Ratty sweatpants and plastic sandals don’t scream “entrepreneur.” But way down in dusty southern Turkey, two miles from the Syrian border, a couple of dozen men sitting in the shade in plastic chairs were most definitely innovators in a wartime economy.
About 100 used cars, most of them Mercedes and BMWs, were parked in the baking sun, while their owners sipped sweet tea, cracked pistachios and waited for buyers to arrive from Syria, where war is raging.
The Syrian war had created a demand for cars, and the men on the car lot — mainly Syrians — had created a new business to meet that demand.
Guevara Moussa-Kantaro, 40, a Syrian who has lived for years in Germany, sat beneath a tree near a silver 2004 Mercedes sedan with blue cloth seats and a sunroof. He said he had just bought it for $6,400 in Bonn, spent three days driving it here, and put it up for sale for $11,500.
His pal, another Syrian living in Germany, made the drive with him in a second Mercedes, a black 2002 sedan. His friend bought it for about $4,000 and was selling it for three times that.
Now, like fishermen with hooks baited, they sat and waited for buyers in the 90-degree heat. Across the road, Syrian military guard posts were visible on the dusty hills just beyond a border marked by a small chain-link fence.
There is some whispering here that the origin of the cars for sale is somewhat shady. But Moussa-Kantaro and the other drivers said their business was entirely above-board, an honest response to an opportunity spawned by war.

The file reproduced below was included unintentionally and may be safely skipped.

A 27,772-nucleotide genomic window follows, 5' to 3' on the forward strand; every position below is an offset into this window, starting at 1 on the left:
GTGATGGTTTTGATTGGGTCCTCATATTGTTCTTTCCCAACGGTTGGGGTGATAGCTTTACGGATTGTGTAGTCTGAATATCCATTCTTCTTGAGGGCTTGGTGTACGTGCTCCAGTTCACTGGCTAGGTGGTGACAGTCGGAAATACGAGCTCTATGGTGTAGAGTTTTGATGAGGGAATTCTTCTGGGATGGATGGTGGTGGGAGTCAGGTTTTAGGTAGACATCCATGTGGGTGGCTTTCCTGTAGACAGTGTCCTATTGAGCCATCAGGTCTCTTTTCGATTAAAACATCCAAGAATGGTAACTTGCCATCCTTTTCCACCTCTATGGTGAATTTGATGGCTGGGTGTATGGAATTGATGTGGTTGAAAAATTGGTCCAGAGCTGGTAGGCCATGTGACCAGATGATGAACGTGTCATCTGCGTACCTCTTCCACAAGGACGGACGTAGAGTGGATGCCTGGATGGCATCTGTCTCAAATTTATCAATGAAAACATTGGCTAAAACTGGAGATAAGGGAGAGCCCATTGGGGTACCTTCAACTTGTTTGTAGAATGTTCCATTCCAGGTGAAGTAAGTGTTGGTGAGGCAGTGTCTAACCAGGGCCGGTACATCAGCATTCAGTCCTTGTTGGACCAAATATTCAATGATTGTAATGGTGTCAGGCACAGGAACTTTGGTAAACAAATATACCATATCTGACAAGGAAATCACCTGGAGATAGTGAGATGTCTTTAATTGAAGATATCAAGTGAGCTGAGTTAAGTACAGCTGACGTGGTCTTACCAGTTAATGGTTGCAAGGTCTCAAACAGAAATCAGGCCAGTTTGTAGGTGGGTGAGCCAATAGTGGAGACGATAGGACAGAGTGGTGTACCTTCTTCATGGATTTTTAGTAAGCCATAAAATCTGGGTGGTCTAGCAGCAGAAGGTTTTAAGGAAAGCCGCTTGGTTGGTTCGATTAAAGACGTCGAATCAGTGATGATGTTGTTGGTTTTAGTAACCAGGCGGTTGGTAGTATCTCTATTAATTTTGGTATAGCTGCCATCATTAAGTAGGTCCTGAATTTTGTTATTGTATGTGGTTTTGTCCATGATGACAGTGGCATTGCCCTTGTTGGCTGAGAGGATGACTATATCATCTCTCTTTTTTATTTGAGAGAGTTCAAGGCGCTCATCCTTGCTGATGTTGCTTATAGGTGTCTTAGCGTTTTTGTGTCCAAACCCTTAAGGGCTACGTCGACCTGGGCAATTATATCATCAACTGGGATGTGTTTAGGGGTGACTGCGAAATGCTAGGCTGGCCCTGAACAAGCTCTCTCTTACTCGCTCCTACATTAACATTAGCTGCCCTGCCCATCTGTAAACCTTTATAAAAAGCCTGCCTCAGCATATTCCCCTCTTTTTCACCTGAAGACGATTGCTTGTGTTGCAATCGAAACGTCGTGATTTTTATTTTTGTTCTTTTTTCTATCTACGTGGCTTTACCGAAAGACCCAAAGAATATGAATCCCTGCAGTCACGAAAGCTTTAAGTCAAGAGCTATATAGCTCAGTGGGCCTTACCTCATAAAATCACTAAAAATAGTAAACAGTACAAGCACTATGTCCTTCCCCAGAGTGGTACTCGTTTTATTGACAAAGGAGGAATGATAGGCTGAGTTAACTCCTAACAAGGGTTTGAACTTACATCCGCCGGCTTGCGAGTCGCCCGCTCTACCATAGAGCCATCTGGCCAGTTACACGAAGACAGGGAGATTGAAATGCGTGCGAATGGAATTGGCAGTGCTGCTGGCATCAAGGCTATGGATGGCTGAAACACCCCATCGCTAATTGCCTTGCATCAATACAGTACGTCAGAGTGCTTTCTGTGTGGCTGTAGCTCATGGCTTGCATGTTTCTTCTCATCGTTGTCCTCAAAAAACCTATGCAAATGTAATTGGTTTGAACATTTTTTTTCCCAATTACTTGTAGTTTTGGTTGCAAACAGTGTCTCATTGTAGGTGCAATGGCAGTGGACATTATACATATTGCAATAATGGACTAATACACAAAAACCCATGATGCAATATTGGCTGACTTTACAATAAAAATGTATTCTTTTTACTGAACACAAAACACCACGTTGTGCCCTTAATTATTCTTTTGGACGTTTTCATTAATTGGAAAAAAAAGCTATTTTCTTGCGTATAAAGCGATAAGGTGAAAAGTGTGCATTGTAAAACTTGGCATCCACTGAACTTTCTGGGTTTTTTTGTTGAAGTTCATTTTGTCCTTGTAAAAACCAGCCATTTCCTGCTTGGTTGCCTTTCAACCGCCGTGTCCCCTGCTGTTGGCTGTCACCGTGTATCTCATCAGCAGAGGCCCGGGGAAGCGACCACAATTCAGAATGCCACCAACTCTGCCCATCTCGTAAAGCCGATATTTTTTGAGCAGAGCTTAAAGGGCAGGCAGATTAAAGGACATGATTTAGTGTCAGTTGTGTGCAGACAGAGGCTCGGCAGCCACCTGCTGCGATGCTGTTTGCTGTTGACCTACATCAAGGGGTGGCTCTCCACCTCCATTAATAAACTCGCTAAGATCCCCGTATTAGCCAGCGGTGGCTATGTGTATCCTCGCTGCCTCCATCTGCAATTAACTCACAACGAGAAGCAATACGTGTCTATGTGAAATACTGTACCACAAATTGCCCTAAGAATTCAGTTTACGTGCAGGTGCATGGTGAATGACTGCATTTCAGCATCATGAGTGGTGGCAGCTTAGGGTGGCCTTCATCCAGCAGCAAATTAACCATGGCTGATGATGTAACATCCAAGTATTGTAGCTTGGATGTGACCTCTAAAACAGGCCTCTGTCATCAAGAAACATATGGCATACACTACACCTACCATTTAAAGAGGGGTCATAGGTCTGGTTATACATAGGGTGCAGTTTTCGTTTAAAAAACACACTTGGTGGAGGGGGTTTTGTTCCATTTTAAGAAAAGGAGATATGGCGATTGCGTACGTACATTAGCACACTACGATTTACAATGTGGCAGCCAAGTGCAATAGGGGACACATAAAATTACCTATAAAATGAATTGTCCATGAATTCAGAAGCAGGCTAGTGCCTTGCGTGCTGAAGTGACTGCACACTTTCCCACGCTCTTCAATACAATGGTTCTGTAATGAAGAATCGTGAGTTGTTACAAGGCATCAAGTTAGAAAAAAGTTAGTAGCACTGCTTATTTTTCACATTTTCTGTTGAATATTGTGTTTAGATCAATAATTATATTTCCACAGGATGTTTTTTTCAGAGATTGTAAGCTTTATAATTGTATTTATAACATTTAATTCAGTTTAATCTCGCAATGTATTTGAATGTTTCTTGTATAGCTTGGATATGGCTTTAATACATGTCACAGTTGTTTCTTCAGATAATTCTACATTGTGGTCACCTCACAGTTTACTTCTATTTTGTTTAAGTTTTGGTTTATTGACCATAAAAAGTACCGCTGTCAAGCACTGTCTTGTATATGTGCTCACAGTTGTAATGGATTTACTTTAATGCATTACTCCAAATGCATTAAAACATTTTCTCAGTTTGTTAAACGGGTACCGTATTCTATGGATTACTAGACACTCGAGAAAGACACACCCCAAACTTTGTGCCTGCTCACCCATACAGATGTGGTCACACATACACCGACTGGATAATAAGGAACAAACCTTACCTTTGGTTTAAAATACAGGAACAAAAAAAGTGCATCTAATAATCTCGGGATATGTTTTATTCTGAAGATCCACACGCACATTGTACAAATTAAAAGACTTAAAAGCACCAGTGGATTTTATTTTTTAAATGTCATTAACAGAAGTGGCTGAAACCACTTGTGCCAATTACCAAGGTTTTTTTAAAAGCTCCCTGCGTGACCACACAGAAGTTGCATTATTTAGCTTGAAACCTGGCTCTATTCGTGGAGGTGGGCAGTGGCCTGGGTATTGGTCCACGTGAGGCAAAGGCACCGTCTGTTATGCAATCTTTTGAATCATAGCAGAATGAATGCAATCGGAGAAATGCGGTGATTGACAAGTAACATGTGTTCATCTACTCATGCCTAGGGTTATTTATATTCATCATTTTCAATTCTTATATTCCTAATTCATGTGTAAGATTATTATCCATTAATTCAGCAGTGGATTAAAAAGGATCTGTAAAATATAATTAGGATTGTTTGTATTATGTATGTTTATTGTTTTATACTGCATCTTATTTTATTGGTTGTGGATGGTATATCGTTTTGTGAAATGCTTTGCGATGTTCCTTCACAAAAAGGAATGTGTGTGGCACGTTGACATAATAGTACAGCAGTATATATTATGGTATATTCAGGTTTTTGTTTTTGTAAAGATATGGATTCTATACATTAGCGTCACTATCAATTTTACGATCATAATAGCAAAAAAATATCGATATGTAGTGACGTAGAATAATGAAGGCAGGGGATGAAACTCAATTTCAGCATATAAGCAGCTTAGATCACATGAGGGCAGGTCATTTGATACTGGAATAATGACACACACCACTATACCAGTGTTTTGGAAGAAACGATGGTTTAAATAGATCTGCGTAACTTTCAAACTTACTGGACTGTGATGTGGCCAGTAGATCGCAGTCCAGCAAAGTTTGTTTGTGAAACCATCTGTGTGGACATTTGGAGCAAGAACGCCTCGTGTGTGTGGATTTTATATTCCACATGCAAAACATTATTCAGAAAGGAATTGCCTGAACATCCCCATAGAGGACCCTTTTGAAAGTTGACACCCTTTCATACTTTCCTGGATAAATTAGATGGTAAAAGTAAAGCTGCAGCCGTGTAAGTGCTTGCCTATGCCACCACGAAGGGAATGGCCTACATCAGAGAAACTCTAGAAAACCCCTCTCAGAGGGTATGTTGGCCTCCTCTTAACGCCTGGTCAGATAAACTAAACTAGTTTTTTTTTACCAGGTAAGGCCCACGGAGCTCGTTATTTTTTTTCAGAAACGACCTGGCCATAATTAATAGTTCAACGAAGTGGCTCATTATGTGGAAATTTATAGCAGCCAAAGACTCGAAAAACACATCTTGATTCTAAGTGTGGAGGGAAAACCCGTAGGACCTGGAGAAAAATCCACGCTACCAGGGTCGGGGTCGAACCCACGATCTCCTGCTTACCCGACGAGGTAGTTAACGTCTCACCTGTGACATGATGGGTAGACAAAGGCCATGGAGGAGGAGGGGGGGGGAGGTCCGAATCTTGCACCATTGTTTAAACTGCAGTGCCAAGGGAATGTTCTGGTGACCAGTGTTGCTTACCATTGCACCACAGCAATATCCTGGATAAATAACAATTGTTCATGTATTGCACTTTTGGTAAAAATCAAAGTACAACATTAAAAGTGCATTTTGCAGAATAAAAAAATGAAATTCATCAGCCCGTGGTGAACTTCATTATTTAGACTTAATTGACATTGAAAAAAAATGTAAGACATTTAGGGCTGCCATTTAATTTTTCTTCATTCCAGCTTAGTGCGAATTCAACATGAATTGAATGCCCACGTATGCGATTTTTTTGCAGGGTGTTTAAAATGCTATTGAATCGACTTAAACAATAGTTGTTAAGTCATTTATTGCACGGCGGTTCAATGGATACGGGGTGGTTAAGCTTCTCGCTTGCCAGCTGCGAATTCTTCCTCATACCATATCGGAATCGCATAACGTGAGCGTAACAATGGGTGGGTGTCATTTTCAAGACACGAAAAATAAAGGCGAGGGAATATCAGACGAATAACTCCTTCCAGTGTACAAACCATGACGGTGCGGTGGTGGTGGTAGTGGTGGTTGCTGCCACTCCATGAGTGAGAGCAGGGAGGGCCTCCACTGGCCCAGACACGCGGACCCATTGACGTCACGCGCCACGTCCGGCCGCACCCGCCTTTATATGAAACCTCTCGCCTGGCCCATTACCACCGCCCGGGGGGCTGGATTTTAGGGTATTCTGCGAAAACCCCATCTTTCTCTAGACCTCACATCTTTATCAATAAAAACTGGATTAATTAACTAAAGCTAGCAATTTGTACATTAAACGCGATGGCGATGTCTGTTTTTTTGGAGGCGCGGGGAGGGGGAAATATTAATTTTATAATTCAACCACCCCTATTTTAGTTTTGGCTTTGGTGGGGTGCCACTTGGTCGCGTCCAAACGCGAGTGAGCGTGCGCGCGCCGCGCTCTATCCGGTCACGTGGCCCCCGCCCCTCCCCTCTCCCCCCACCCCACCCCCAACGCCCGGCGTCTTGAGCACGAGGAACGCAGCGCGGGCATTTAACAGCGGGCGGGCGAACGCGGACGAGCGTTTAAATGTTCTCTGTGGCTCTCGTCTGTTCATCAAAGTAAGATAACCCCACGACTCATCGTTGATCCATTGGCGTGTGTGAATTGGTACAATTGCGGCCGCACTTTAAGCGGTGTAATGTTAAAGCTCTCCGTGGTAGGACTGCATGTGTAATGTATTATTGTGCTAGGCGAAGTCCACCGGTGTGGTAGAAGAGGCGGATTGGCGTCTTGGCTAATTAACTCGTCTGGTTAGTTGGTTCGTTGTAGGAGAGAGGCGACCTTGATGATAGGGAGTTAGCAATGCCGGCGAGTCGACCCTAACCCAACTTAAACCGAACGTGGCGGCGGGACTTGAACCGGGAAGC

Moussa-Kantaro is a truck driver in Germany. He said he heard from other Syrians living there that there was easy cash to be made selling used cars on the Syrian border. The theory was, he said, that Syrians living amid wartime conditions were having trouble finding lots of basic necessities — including cars.
Well-to-do Syrians who had not fled the country still needed wheels, he said, and they wanted nice wheels — preferably with fine German engineering.
“They see it as an investment — prices will come back when the war ends,” said Moussa-Kantaro, who was still stubbly and bleary-eyed from the drive of more than 2,000 miles.
He said Turkish officials don’t bother to collect taxes on the sales at the border lots. He said that was perhaps out of compassion for the tough times Syrians are facing. Others suggest that maybe somebody’s been paid off. Whatever the reason, the lack of tax and any kind of official paperwork has kept prices low for buyers and business thriving for sellers.
It also helps business that Turkish border guards don’t let Turkish-registered cars pass into Syria these days. Several of the men hanging around the car lot said that the Turkish government doesn’t want Turks driving into Syria and getting caught up in the fighting, so they block Turkish cars.
But Moussa-Kantaro said cars with European plates are free to pass, which creates a market for his business. Almost every car on these lots is registered in Germany or Bulgaria.
No buyers showed up the first day that Moussa-Kantaro sat at the lot. Rubbing his tired eyes, he said he was sure they would come.
“They need so many things, and we need to make a profit,” Moussa-Kantaro said. “Eventually you come up with a way to get the things you need.”